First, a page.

In Britain, the English Premier League, as one of the richest leagues in the world, has attracted Jews of numerous nationalities, including several high-profile Israelis such as Avram Grant, Ronnie “the Rocket” Rosenthal, and Yossi Benayoun. Rich Jews from abroad have invested in English clubs. The most famous are Russian Roman Abramovich, and the Americans Randy Lerner and the Glazer family. English clubs that have attracted a significant Jewish following include Tottenham Hotspur (Spurs), Arsenal, Leeds, Manchester United and Manchester City. In the 1980s, Jewish loyalties were almost evenly split between Arsenal – my team - and Spurs. Strangely, though, despite its North London rival (Arsenal) having more Jewish followers, only Spurs sports the distinctive description of being a “Jewish club” within English soccer, referring to themselves – somewhat controversially it must be added – as “the Yids” or “Yid army.” While some Jews argue this is racist, others suggest it is a sign of ethnic confidence, of taking back a racial slur and turning on its enemies. At the same time, it is curious that as the team that is labeled the most “Jewish” in England, Spurs is also known as the “Lily-whites.” This is because of its adoption of a home kit of white shirt and blue shorts at the end of the nineteenth century which they have been wearing, with slight variation but little deviation, ever since.
This could be read as invoking the notion of the Jewish desire to become the same, to become “white.” But it also demonstrates the excess of mimicry in that my computer dictionary defines lily-white as “pure or ideally white” and “without fault or corruption; totally innocent or immaculate.” The nickname “the Lily-whites” perhaps demonstrates just how English the Jews of Spurs strive to be. They struggle to become white like everyone else, but as a mark of their excess, only more so, whiter than white.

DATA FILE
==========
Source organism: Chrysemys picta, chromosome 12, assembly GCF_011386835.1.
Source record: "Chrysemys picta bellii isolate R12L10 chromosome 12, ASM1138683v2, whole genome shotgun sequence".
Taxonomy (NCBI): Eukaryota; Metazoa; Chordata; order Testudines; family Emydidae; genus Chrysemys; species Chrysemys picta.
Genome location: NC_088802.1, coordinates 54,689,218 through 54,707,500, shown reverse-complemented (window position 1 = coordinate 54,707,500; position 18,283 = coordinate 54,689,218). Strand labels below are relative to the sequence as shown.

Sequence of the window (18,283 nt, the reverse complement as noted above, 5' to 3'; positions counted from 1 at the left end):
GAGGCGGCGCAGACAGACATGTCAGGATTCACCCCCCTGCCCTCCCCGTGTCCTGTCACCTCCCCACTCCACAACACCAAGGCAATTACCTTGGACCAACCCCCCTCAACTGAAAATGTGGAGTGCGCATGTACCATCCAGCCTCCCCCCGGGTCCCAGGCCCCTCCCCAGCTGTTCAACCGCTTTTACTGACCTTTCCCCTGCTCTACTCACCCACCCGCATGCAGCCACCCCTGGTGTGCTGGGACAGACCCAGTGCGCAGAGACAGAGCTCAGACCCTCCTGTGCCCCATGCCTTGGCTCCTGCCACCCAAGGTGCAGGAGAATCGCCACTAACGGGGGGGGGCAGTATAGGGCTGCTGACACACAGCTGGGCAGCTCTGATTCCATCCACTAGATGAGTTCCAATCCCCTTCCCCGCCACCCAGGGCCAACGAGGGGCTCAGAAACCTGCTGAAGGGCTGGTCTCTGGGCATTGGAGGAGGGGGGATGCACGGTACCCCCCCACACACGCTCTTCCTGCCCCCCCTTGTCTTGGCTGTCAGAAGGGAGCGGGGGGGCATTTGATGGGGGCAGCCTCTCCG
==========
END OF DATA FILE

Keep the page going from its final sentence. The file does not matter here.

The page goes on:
Probably because it is such an “English” sport, and because it never became a national game in the United States unlike almost everywhere else in the world, Hollywood has made few good films about soccer. One of the worst has got to be “Escape to Victory” (John Huston, 1981) in which a team of allied POWs prepare for a soccer game against the German national team to be played in Nazi-occupied Paris. As they train, the French Resistance and British officers are making plans for the team’s escape. It starred Pele and Sylvester Stallone.
In terms of Jews and soccer, probably the only such film is “Sixty-Six.” The 2006 movie portrays a thirteen-year-old English boy whose bar mitzvah falls on the same day as England’s 1966 World Cup final match against West Germany. Imminently depressed about no one turning up to his party, this semi-autobiographical film about the director Paul Weiland’s own bar mitzvah, is also about a rite-of-passage and father-son relationships. Without revealing too much, our protagonist ends up watching the final, using his tallit as a scarf. It’s an attempt to use soccer to reconcile what may be viewed as the contrasting identities of Englishness and Jewishness. It’s also significant that film has to use the peg of the England team’s greatest – and only – soccer triumph in order to sell a film about being Jewish in Britain today.